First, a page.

The vast majority of New York City’s elected officials regularly meet with executives from the big banks for the simple reason that these firms are the Big Apple’s largest private-sector employers, providing jobs to hundreds of thousands of local residents, from bank tellers to investment bankers who contribute billions of dollars to the local economy.
Continue Reading Below
There is, however, one prominent local politician who has flouted this common-sense approach to governing, and she goes by the initials "AOC."
The FOX Business Network has learned that firebrand first-term liberal Democrat Alexandria Ocasio-Cortez, who represents a swath of the city in the U.S. House of Representatives, hasn't met with bank executives despite overtures made to her since she took office in January.
Of course, Ocasio-Cortez isn't the only politician to have an adversarial relationship with the financial sector, particularly following the 2008 financial collapse that led to the Great Recession and economic hardship that followed. Many progressive politicians, including those from New York City like its mayor, Bill de Blasio, have often been at odds with the banks and their CEOs over issues such as tax policy.
But what makes Ocasio-Cortez different is that while officials like de Blasio have maintained frosty relationship with the bank chiefs, she has chosen to have no relationship with them at all, even as bank officials have reached out to discuss issues with her, people with knowledge of the matter tell FOX Business. AOC is said to be possibly the only local elected official of any prominence who continues to refuse meetings with the banks, people with knowledge of the matter say.
One reason the big banks are yearning for dialogue with Ocasio-Cortez is the rock-star status she has achieved in just a few short months since her upset victory over long-time Democratic Congressman Joe Crowley in a district that includes parts of Queens and the Bronx. Ocasio-Cortez, a 29-year-old former bartender and economics graduate from Boston University, has since gained notoriety and fame for espousing far-left views, particularly on the environment and economic issues championed by the party’s progressive base.
Her opposition to corporate tax breaks the city and state offered Amazon forced the online retailer to recently cancel plans for a new headquarters in Queens. Meanwhile, she sits on the powerful House Financial Services Committee, which provides oversight on the big banks and Wall Street firms, making her a possible irritant to the CEOs who regularly appear before the committee. During a committee hearing last week, she needled both Jamie Dimon, the CEO of JPMorgan Chase, and Mike Corbat, the CEO of Citigroup, over the financial collapse.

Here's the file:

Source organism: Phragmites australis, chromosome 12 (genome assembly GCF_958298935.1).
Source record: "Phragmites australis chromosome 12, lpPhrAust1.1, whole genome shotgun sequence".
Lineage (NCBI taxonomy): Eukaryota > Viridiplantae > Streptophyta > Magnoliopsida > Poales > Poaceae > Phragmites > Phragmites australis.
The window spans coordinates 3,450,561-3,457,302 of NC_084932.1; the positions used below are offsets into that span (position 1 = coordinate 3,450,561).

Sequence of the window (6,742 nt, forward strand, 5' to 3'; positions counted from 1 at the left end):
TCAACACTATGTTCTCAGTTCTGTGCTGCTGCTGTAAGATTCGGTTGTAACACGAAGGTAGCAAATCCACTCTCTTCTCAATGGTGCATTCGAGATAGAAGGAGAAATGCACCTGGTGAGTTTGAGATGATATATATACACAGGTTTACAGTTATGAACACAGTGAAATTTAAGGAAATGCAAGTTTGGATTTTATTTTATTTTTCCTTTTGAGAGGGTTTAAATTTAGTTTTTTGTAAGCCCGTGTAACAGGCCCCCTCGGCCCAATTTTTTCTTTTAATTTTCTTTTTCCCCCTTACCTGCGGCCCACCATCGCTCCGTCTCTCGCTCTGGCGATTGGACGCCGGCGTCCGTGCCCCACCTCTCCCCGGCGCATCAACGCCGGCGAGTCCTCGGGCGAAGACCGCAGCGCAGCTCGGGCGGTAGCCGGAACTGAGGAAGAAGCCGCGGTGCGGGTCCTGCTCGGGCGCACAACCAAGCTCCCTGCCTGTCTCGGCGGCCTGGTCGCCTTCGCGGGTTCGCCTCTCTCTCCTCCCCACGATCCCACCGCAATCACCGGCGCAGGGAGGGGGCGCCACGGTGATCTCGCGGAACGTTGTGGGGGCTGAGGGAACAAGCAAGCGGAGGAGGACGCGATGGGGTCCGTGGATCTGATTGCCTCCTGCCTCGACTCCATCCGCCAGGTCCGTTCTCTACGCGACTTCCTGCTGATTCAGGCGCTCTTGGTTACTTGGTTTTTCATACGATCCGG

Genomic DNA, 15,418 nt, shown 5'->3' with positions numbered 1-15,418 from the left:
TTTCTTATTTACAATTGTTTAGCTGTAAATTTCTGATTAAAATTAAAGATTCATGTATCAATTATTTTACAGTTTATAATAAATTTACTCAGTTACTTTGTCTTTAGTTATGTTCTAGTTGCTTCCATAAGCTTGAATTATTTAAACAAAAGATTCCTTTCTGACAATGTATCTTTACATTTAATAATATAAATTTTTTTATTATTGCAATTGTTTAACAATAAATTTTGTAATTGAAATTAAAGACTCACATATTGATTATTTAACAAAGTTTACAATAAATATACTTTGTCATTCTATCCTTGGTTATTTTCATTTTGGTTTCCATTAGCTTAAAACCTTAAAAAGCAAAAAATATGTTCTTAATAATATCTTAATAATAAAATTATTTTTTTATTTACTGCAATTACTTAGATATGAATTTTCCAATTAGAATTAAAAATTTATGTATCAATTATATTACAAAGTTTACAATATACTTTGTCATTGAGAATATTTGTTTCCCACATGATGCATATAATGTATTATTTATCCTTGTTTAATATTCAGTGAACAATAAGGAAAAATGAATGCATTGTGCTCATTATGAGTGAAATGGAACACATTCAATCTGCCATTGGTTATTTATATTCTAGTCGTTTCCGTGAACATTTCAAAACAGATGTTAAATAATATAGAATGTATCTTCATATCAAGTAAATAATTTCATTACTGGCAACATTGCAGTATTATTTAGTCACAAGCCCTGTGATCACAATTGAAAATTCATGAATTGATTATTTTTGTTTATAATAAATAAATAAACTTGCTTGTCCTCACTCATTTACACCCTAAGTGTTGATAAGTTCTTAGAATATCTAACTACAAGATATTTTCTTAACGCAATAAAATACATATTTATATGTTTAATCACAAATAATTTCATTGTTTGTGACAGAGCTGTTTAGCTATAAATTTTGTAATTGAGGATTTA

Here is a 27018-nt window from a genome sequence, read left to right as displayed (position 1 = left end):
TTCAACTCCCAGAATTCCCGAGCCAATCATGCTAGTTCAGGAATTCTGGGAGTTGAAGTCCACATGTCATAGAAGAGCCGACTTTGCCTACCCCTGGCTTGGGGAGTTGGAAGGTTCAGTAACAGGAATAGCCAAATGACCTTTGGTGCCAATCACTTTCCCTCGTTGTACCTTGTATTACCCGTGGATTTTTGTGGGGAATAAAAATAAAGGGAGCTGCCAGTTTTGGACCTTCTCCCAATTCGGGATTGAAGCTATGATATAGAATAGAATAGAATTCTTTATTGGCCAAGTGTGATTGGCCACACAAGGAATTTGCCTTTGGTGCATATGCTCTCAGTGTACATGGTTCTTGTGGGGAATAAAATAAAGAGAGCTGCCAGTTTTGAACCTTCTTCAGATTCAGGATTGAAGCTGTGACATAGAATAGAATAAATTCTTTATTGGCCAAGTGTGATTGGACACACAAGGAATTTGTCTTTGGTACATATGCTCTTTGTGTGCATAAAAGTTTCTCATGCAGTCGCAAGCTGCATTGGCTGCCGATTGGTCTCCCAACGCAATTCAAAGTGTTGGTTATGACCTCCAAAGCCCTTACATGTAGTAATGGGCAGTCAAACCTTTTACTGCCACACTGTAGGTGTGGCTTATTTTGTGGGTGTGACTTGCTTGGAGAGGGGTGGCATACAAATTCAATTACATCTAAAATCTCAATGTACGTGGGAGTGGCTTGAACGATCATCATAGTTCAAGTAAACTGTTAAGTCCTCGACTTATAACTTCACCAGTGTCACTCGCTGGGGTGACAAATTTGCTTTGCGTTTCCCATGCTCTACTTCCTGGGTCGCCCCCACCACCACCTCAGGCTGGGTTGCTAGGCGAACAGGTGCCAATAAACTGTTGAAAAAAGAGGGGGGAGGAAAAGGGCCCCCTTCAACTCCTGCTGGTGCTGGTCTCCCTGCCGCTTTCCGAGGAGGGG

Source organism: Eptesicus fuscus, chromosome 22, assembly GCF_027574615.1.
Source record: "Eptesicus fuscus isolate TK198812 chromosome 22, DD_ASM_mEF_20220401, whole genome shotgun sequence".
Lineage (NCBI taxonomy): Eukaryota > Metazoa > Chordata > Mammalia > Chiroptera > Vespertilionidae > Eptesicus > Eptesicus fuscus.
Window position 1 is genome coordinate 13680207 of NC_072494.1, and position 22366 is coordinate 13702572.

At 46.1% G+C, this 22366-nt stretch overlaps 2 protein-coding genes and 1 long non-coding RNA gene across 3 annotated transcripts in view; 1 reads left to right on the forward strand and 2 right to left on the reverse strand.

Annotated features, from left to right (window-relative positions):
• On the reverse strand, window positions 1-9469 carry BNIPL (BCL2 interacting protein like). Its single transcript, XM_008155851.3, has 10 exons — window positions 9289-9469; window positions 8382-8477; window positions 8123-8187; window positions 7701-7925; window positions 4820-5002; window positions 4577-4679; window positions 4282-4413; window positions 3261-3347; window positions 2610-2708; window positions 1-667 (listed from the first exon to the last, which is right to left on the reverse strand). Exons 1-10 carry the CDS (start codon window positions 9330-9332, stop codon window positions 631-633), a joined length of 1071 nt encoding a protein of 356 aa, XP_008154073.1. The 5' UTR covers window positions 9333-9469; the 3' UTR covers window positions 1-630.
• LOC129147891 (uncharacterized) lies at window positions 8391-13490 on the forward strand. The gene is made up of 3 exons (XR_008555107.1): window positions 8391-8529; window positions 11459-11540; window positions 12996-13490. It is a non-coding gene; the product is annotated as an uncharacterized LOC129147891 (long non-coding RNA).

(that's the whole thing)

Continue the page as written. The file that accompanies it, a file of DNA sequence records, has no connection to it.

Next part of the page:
Sources at both banks say neither Dimon nor Corbat has met with AOC despite JPMorgan and Citigroup being the city’s top two private sector employers, and officials at both firms are said to want to meet with Ocasio-Cortez to establish some type of relationship. A spokesman for Citigroup declined comment as did a spokesman for JPMorgan. Press officials at Goldman Sachs, Bank of America and Morgan Stanley would not deny that they haven’t met with AOC.
A spokeswoman for Ocasio-Cortez didn’t respond to emails or telephone calls for comment.
“AOC is running a social movement against big money and the banks,” said Democratic political consultant Hank Sheinkopf. “She got away with chasing Amazon out of New York, and she isn’t afraid of JPMorgan and Citigroup, no matter how many people they employ in her district.”
The New York City Partnership, the business community’s major lobby group in the city, has been made aware of the bank-AOC friction, and has been monitoring the situation, according to people with knowledge of the matter. An official at the partnership said at least one major bank CEO has asked the partnership to facilitate a meeting with Ocasio-Cortez, which has yet to materialize.
“The banks are the city’s biggest employers and it’s just idiotic that she won’t meet with us,” said a senior banking executive who spoke on the condition of anonymity.